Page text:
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Some workplaces make you more vulnerable to sexual harassment

In 2015, the U.S. Equal Employment Opportunity Commission (EEOC) commissioned a study on sexual harassment. The researchers were tasked with determining whether workers in certain workplaces were more apt to be discriminated against than others and if so, what could be done about it. The Select Task Force uncovered some alarming trends while performing their research.

The researchers determined that those individuals who are employed in certain work environments are more apt to be sexually harassed than others.

One type of worker that the researchers found experienced higher levels of sexual harassment than others included those who were employed in workplaces with marked power differentials. The researchers found women who worked in jobs dominated by men were most apt to be victimized.

The researchers also identified how rainmakers, or innovators in their field, often feel empowered by their career status to engage in an illicit activity because they believe that they're above the law.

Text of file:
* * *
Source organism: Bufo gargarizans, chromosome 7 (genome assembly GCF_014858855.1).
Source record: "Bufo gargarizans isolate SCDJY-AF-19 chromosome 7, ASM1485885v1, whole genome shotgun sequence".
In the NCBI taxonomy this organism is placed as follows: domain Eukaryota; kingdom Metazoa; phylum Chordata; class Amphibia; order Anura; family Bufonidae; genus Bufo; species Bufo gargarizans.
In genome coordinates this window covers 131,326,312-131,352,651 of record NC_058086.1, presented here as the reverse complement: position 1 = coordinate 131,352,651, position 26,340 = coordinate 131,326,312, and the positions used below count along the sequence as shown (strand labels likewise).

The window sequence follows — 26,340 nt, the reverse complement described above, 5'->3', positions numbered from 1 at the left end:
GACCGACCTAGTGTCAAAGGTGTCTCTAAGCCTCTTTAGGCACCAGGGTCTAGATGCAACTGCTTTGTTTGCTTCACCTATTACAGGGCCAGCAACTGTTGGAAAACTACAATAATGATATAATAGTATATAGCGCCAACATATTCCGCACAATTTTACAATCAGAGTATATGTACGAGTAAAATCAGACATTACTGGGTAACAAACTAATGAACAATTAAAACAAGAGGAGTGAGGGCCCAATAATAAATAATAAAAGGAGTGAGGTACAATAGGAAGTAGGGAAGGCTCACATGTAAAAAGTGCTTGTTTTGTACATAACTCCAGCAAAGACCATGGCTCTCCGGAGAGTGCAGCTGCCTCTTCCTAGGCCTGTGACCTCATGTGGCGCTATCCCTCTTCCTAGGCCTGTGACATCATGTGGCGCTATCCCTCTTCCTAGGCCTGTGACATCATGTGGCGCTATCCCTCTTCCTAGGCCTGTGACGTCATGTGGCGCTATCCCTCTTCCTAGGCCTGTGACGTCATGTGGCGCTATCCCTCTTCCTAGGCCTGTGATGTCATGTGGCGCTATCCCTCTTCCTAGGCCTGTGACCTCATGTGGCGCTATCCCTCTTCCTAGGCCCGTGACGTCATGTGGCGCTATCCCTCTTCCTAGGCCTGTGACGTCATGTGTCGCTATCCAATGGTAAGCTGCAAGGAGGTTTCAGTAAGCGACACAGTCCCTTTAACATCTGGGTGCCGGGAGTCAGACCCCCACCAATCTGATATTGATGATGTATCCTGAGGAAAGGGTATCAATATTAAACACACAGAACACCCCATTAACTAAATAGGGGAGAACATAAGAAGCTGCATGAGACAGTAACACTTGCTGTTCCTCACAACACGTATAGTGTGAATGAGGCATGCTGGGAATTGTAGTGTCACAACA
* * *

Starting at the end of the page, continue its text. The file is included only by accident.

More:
Another type of worker that the researchers found is particularly vulnerable to falling victim to sexual harassment is anyone working for tips. EEOC data shows that at least 14% of claims filed with them are submitted by these workers.

EEOC data shows that female waitstaff who receive less than minimum wage experience twice the amount of sexual harassment on the job than those who receive the full hourly wage. Women who work in these types of jobs don't just experience sexual harassment at the hands of their bosses, but from their customers and colleagues as well.

The researchers also discovered that those workers who are employed on a temporary work visa or who lack a legal status are particularly vulnerable to being sexually harassed on the job. The workers most apt to have this happen to them are the ones employed in agriculture, housekeeping or janitorial services industries, garment factories, food processing and related fields.

Many of these workers don't come forward and report sexual harassment that they endure because they fear that they'll lose their legal status or be deported if they do so.

Sexual harassment is illegal, whether it comes from your boss, peers or clients. An attorney in Riverside can determine if the treatment that you've been subjected to violates the law. Your lawyer can also advise you how to protect your rights to a safe workplace if something illegal has occurred.

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